HARTFORD – The legislature’s Conservative Caucus today blasted the leadership of the Public Health Committee for cutting Connecticut residents off after twenty-four hours and ending public discussion regarding proposed legislation that would end the state’s religious exemption from immunization, and potentially expel thousands of healthy children from public schools across the state.
Nearly 2,000 people signed up to testify on two measures – SB 568 – An Act Eliminating the Nonmedical Exemption to the Immunization Requirement – that will “eliminate the nonmedical exemption to the immunization requirement for individuals attending public or private school from prekindergarten through grade twelve, individuals in higher education and children in day care settings,” and HB 6423 – An Act Concerning Immunizations.
At 9:00 a.m. Wednesday morning Committee leadership stopped calling from the list of people signed up to testify, ending discussion a little less than 24 hours after the hearing began, and having heard from less than 240 speakers. At the commencement of the hearing, more than 1,930 people were registered to testify, and more than 3,500 pieces of testimony had been submitted to the Committee. The sheer volume of testimony overwhelmed committee staff and less than one third is currently available online, and it continues to be uploaded.
“Using the pandemic as cover to restrict and silence people from addressing their government, especially with an emotionally charged issue at hand, is in direct contravention to the very principles our state and country were founded upon,” Rep. Fishbein, Vice Chair of the Conservative Caucus said. “Open, direct debate and discussion is the right of every citizen.”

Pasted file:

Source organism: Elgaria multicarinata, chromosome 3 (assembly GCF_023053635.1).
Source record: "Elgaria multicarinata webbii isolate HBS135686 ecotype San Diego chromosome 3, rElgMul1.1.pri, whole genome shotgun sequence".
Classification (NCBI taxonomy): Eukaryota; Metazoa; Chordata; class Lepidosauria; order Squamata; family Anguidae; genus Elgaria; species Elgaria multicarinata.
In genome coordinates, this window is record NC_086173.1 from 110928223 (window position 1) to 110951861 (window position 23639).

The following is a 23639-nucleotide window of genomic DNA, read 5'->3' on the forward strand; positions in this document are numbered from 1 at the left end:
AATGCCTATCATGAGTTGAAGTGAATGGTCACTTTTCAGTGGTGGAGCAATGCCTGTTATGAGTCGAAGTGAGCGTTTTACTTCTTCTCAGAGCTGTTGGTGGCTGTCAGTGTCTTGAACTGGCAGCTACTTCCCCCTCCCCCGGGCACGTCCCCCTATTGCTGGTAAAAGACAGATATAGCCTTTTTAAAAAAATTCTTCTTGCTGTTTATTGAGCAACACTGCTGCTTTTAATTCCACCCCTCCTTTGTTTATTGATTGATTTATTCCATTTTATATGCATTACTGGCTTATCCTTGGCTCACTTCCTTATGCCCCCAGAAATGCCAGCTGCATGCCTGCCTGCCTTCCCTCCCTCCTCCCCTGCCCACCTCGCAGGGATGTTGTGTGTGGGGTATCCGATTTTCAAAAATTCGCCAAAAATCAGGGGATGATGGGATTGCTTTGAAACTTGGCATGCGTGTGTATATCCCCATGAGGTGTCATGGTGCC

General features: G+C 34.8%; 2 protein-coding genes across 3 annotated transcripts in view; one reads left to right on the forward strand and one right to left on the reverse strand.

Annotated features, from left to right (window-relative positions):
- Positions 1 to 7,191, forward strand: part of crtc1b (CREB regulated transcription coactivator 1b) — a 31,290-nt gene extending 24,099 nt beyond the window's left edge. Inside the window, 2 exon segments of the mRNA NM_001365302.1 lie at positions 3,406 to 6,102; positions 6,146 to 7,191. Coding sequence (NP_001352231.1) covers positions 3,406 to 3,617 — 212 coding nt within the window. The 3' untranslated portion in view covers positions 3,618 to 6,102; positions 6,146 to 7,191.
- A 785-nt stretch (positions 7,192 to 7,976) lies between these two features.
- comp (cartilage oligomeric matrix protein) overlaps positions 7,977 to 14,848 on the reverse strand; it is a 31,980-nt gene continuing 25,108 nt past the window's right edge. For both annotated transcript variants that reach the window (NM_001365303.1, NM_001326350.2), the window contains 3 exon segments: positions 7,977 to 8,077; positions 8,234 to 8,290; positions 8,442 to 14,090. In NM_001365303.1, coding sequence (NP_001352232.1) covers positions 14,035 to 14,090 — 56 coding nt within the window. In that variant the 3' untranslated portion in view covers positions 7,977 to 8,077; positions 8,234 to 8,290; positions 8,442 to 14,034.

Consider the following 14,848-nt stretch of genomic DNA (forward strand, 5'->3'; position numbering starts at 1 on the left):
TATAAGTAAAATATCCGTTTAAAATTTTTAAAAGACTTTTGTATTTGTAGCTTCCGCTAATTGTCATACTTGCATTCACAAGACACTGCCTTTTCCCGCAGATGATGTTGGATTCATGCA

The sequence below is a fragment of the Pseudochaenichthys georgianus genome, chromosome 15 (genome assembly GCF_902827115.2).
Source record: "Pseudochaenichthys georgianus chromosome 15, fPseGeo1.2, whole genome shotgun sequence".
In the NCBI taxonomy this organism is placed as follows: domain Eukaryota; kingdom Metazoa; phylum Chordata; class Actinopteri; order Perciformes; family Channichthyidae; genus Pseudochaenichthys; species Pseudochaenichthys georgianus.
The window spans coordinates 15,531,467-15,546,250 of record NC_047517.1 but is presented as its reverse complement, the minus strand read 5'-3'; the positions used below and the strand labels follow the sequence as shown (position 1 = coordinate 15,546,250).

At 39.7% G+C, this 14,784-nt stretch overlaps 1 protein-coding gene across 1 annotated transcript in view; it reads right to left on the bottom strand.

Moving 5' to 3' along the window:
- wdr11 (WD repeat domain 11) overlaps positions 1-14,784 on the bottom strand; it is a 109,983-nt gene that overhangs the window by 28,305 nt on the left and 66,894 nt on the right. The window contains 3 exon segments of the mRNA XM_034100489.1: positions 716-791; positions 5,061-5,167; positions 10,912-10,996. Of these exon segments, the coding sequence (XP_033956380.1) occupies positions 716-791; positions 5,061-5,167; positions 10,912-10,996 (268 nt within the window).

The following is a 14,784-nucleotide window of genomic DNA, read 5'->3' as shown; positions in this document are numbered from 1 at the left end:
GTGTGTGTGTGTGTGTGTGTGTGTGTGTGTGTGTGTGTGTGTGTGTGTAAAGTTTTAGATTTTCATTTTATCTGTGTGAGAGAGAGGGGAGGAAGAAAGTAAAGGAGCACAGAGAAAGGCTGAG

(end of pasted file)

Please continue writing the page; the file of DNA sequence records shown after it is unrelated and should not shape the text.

“The concerns of each and every single person who tried to testify are real and deserve to be heard before legislation is passed that will affect these families so deeply,” Rep. Dauphinais said. “It is unconscionable to dismiss 1,700 voices from such an important discussion, and it goes against the nature of open and transparent government.”
During the course of the hearing, many residents testified that if these changes are implemented it would upend their families, with some preparing to quit jobs to homeschool their children, and others saying they will be forced to leave the state. Dozens of school-aged children also testified, asking the committee to oppose these proposals and allow them to remain in school.
The Department of Public Health says more than 8,000 children currently qualify for an exemption, although fewer exercise the option.
The CGA Conservative Caucus is a group of 15 Connecticut legislators dedicated to the principles of limited government, economic freedom, and individual liberty. Its members foster open debate about the role of government in society, adherence to the Constitution, and the rule of law. They propose and advocate for legislation that promotes the freedoms, individual rights, and prosperity of all Americans.
The members of the Connecticut General Assembly Conservative Caucus are: Rep. Mike France, Chair (R‑42); Rep. Craig Fishbein, Vice Chair (R-90); Rep. Anne Dauphinais, Secretary (R-44); Rep. David T. Wilson, Treasurer (R-66); Rep. Tim Ackert (R-8); Rep. Brian Lanoue (R-45); Rep. Doug Dubitsky (R-47); Rep. Rick Hayes (R‑51); Rep. Kurt Vail (R-52); Rep. Mark Anderson (R-62); Rep. Joe Polletta (R-68); Rep. John Piscopo (R-76); Rep. Gale Mastrofrancesco (R-80); Rep. John Fusco (R‑81); and Rep. Kimberly Fiorello (R-149).